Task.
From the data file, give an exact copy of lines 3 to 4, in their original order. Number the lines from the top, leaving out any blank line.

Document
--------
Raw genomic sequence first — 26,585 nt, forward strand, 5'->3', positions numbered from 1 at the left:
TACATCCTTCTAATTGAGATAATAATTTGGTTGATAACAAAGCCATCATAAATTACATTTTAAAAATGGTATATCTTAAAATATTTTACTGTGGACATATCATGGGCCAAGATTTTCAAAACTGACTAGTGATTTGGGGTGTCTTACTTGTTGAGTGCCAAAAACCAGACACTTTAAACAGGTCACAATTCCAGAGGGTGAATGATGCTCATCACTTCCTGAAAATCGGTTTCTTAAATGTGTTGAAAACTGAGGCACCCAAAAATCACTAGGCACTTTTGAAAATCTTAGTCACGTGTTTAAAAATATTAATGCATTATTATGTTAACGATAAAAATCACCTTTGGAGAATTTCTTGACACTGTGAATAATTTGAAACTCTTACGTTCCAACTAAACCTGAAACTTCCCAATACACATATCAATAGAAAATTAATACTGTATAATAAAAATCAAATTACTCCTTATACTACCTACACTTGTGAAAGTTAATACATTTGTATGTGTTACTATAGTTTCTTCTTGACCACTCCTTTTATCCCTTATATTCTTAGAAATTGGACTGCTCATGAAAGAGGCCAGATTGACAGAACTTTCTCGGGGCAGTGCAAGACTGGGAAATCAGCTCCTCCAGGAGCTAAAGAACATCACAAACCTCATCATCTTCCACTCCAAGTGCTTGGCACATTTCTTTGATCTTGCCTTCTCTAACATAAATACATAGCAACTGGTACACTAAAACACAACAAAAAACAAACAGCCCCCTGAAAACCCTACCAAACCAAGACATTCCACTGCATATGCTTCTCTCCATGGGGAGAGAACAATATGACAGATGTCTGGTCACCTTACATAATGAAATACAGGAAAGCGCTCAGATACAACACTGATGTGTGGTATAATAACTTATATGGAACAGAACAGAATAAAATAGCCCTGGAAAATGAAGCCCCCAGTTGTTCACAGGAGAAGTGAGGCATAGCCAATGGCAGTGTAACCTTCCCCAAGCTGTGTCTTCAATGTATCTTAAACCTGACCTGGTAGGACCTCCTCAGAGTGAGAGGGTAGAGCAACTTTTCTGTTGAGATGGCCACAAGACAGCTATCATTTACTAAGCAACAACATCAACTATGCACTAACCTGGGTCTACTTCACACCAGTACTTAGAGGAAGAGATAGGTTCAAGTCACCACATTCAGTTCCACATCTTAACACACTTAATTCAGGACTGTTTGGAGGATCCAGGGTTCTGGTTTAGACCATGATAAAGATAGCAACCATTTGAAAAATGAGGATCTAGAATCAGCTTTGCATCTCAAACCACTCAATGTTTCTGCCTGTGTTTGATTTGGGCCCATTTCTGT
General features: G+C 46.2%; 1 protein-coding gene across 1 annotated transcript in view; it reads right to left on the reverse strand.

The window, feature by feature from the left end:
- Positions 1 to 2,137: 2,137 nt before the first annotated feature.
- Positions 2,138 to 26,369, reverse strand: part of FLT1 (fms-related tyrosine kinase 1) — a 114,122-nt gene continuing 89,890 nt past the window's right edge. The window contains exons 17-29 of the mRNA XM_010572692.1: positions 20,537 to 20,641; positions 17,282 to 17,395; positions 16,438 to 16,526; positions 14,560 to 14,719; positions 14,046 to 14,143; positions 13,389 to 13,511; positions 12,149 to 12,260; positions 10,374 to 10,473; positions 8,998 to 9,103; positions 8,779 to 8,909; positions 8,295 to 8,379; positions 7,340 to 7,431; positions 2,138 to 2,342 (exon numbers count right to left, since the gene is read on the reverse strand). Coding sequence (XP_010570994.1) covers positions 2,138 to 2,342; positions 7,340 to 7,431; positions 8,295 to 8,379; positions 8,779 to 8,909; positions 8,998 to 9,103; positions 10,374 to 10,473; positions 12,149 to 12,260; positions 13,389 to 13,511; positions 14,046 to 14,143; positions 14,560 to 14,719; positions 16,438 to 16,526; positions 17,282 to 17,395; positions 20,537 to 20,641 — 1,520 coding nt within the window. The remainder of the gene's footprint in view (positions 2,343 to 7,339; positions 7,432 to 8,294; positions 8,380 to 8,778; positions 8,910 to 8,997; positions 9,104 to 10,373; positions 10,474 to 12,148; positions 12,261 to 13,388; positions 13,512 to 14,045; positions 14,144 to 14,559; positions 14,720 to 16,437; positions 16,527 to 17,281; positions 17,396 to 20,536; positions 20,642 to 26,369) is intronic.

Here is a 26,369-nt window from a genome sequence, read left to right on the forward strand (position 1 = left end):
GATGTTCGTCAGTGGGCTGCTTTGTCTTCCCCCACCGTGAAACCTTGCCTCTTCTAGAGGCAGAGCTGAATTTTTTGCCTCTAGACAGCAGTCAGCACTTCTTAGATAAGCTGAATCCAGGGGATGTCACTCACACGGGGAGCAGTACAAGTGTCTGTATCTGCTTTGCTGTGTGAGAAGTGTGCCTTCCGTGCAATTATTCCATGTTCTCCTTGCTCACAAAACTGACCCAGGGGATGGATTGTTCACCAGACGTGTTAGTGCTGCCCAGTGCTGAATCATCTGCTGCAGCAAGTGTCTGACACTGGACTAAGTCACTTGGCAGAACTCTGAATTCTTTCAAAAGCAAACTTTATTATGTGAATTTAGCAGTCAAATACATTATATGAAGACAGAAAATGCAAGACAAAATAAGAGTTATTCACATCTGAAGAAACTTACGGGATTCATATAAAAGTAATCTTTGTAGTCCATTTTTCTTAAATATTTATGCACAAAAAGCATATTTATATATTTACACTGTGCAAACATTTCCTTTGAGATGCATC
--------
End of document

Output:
General features: G+C 46.2%; 1 protein-coding gene across 1 annotated transcript in view; it reads right to left on the reverse strand.

The window, feature by feature from the left end: